Former UK baseball player shares message of positivity with Brooks Place residents

Published 11:06 am Tuesday, June 6, 2023

In a season that’s taken many by surprise, the University of Kentucky’s baseball team has found its way to a 40-19 record through Monday, including a winning record in the challenging Southeastern Conference (SEC) for the first time since 2017.

Last Tuesday an athlete-turned-coach with his own story was in Winchester.

Alex Degen, a former pitcher for the Wildcats who now serves as the first base coach, spoke at Rosemary C. Brooks Place.

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“This is a tight-knit community. Just the fact that everybody knows everybody, I love that,” Degen said. “That wasn’t something I had back home. It wasn’t something that really was ground into my mind. That’s what I think about when I think of Winchester.”

Originally from New Jersey, the 6’8” 210-lb. Degen was recruited to Lexington as a pitcher, where he went 3-1 with one save in 32 appearances.

However, after tearing his rotator cuff – an injury that’s especially troublesome for pitchers – Degen’s time on the athletic field changed.

“A full circle moment I had was when I was told I couldn’t play baseball anymore when I had this injury,” he said. “It was clear after a year of rehabbing I could still pitch, but not to the extent of what I was able to do when I was younger.”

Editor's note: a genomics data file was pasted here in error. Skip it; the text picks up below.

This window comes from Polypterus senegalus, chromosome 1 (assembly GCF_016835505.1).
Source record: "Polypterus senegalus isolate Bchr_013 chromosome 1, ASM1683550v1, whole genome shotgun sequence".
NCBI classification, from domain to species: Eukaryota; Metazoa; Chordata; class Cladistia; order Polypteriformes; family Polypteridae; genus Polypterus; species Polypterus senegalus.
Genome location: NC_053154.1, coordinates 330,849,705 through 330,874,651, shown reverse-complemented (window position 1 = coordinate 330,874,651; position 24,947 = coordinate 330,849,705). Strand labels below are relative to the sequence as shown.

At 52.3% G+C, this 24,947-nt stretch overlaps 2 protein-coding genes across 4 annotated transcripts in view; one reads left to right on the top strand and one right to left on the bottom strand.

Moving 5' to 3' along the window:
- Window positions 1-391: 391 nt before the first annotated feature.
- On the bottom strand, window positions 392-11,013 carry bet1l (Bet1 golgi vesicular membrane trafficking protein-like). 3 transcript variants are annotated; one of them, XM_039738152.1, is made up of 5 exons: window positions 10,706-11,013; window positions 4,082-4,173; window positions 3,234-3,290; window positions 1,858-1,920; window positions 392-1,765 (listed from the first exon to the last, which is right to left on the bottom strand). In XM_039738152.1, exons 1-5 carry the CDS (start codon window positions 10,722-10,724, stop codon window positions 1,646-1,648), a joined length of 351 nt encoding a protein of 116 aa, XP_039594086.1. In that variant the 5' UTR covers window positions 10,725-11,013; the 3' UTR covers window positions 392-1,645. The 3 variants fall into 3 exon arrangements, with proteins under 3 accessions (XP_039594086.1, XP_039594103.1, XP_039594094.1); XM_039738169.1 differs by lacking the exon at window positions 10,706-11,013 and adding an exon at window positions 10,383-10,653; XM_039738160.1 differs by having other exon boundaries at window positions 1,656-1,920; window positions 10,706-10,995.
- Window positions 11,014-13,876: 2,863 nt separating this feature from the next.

However, Degen had a surprising revelation after leaving what was undoubtedly a tough meeting.

“I left [Coach Mingione’s] office and I was checking something on my phone and I saw the first voicemail that Coach Mingione left me in 2017 when I was a junior in high school,” he said. “I came here thinking I was just going to be a baseball player. Hearing that voicemail from 2017, we’re so much more than just baseball players. Everybody sees us in uniform, and they see us on the field, and they see us doing our thing. That’s what people on the outside see us as, but we’re all so much more than that.”

While Degen continues to stay involved in the game now that he’s the first-base coach for the Wildcats, he also continues to shine off the field.

As a Christian who is active in the Fellowship of Christian Athletes, Degen has participated in more than 50 speaking engagements, often speaking to youth who look up to athletes such as himself.

“I love FCA so much because when I go and speak to a high school or middle school, we’re using sports as a platform to propel kids on to do more,” Degen said. “Everybody needs that community.”

City Commissioner Shannon Cox and Tim Janes helped set up the opportunity at Brooks Place.

“He did a great job over there. People were impressed,” Cox said. “There was a lady who wanted to come, and she couldn’t come, and one of the aides over there took Alex to her room to see her and talk to her. He didn’t have to do that. That’s special.”

However, Degen reiterated that sports are just one of many talents the Wildcats offer. As such, he looks to continue using his message positively.

“It’s a cool platform to have,” he said. “While I’m still here and getting the opportunities to do stuff like this, I’m just taking every opportunity.”